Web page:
Margaret S. Bynoe
Dr. Margaret Bynoe, an Associate Professor in the Department of Immunology and Infectious Diseases, received her Bachelor of Science degree in Biology from Long Island University in 1991. She received her PhD from Albert Einstein College of Medicine in 1999 where she studied the molecular basis of steroid hormones in the development of the autoimmune disease systemic lupus erythematosus. She received her postdoctoral training in the laboratory of Charles A Janeway, Jr. where she studied the immunological bases of Type1 Diabetes and multiple sclerosis (MS) and later became an Associate Research Scientist at Yale University School of Medicine. In her current position as an Associate Professor at Cornell University, Dr. Bynoe’s work encompasses studies in autoimmunity, regulation of inflammation both systemically and in the central nervous system. She also studies mobilization of the immune response to recognize and attack tumors and prevention of tumor recurrence by induction of a memory response. Work in her lab includes studies of the regulation of gut inflammation, using models of inflammatory bowel diseases and studies on the immune pathogenesis of multiple sclerosis (MS) in experimental autoimmune encephalomyelitis (EAE), the animal model for MS. She also studies the impact of inflammation (chronic and acute) on the pathogenesis and acceleration of Alzheimer’s disease (AD) in an AD transgenic mouse model, and of the regulation of molecules such as adenosine, a purine nucleoside that is a master regulator of immune responses in addition to its other roles in host physiology. Finally, a major area of Dr. Bynoe’s work is centered around regulation of central nervous system barriers and their impact on neurological diseases such as Alzheimer’s and MS.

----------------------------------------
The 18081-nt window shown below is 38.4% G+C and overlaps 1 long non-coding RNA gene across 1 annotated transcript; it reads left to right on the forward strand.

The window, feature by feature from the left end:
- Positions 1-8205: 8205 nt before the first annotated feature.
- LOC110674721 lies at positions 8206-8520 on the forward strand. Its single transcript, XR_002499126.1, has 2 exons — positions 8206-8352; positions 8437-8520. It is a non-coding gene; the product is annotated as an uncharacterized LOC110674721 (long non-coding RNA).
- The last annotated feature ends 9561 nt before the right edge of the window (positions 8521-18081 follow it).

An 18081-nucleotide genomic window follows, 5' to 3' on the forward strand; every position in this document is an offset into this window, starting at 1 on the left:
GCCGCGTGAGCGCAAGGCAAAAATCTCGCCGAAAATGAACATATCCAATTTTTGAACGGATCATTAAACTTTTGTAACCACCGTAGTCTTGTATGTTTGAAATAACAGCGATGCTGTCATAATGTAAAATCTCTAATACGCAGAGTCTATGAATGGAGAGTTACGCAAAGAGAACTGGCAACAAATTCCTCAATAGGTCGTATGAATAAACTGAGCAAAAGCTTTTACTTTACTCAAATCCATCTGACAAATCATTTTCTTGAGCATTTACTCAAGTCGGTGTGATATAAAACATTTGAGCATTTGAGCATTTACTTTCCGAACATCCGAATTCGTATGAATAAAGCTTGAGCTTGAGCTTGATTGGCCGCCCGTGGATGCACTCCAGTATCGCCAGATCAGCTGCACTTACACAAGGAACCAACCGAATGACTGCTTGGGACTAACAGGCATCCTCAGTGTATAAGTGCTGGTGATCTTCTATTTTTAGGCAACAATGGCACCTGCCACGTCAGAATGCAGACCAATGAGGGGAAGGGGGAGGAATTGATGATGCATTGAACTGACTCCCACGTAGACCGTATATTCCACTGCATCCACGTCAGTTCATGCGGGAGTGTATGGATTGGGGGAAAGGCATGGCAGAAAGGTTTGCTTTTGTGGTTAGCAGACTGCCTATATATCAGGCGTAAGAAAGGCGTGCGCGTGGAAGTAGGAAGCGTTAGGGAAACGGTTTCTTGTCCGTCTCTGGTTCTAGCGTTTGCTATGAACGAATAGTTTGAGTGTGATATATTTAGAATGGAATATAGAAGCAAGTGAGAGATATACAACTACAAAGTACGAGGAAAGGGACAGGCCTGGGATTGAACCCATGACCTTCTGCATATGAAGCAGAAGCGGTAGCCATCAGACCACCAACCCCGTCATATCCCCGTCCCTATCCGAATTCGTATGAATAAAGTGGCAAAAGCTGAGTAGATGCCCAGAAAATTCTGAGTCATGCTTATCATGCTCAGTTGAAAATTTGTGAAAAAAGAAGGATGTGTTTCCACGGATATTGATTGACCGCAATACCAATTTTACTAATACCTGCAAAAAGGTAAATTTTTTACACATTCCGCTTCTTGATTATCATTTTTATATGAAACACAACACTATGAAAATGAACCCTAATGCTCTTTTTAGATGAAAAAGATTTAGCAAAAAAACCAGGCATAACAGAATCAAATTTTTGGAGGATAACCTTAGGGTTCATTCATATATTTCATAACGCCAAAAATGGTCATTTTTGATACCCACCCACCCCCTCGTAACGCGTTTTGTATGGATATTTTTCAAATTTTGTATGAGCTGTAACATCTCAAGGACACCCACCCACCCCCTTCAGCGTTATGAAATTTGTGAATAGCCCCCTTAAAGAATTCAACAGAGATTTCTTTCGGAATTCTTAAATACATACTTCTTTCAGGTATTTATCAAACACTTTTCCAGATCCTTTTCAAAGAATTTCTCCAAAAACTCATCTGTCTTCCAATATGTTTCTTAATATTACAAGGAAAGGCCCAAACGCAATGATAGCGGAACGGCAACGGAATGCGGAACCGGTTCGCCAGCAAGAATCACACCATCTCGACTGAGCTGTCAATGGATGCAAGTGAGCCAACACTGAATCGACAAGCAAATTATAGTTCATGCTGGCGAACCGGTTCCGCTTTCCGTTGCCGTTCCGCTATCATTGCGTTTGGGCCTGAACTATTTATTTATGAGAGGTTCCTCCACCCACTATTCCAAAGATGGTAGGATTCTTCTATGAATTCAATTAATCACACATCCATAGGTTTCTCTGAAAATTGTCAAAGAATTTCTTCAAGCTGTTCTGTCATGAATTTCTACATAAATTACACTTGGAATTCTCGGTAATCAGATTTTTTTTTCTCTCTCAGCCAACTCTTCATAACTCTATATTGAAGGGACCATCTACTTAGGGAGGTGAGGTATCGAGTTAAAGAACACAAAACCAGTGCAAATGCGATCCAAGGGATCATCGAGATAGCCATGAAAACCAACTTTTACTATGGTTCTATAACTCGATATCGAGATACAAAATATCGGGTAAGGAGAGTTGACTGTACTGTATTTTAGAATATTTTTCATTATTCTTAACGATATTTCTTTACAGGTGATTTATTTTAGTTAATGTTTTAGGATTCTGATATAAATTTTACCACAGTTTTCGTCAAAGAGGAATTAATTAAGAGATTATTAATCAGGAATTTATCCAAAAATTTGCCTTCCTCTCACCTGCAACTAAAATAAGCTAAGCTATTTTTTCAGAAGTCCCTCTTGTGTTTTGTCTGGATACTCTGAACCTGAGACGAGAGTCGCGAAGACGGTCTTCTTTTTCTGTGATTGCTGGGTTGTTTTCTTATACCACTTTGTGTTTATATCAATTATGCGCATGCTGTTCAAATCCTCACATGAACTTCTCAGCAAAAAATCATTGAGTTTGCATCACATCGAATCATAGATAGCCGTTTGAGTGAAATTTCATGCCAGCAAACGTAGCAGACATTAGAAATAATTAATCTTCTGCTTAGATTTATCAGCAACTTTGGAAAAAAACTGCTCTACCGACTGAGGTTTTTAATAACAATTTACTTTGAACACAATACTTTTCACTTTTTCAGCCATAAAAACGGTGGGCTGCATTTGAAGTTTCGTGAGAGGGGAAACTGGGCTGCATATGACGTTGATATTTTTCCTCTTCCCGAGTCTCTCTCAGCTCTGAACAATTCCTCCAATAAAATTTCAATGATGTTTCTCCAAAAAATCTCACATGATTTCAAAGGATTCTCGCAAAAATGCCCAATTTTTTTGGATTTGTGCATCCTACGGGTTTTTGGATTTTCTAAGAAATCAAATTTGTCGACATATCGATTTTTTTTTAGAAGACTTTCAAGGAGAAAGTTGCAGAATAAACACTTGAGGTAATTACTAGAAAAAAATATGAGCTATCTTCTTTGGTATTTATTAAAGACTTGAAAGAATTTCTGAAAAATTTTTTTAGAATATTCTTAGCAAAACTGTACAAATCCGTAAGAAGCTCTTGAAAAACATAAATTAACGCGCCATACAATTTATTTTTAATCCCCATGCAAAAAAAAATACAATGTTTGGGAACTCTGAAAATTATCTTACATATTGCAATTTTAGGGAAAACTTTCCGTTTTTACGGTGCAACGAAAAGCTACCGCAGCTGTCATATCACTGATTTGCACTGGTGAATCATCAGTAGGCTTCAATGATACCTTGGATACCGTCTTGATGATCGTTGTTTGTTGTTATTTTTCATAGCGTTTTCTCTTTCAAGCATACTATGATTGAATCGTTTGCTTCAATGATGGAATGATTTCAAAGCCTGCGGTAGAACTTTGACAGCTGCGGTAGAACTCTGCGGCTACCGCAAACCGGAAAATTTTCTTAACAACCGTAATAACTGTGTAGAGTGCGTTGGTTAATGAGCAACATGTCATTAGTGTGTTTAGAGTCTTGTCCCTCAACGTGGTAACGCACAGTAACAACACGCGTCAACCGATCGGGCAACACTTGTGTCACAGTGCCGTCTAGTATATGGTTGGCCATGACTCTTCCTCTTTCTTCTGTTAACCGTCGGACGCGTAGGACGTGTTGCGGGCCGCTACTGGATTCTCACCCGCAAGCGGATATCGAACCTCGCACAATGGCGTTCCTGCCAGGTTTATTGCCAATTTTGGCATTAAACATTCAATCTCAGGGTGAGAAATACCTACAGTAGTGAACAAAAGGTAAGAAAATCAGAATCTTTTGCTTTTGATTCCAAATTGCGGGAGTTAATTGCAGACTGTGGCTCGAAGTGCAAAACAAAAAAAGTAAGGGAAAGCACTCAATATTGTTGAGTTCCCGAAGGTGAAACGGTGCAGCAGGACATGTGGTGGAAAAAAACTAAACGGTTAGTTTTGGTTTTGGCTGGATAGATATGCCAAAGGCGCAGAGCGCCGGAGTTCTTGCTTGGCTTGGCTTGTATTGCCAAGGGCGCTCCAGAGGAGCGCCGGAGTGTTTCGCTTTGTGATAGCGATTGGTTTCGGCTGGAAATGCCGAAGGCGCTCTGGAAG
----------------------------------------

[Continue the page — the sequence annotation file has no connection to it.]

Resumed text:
Biography Updated on 21 May 2012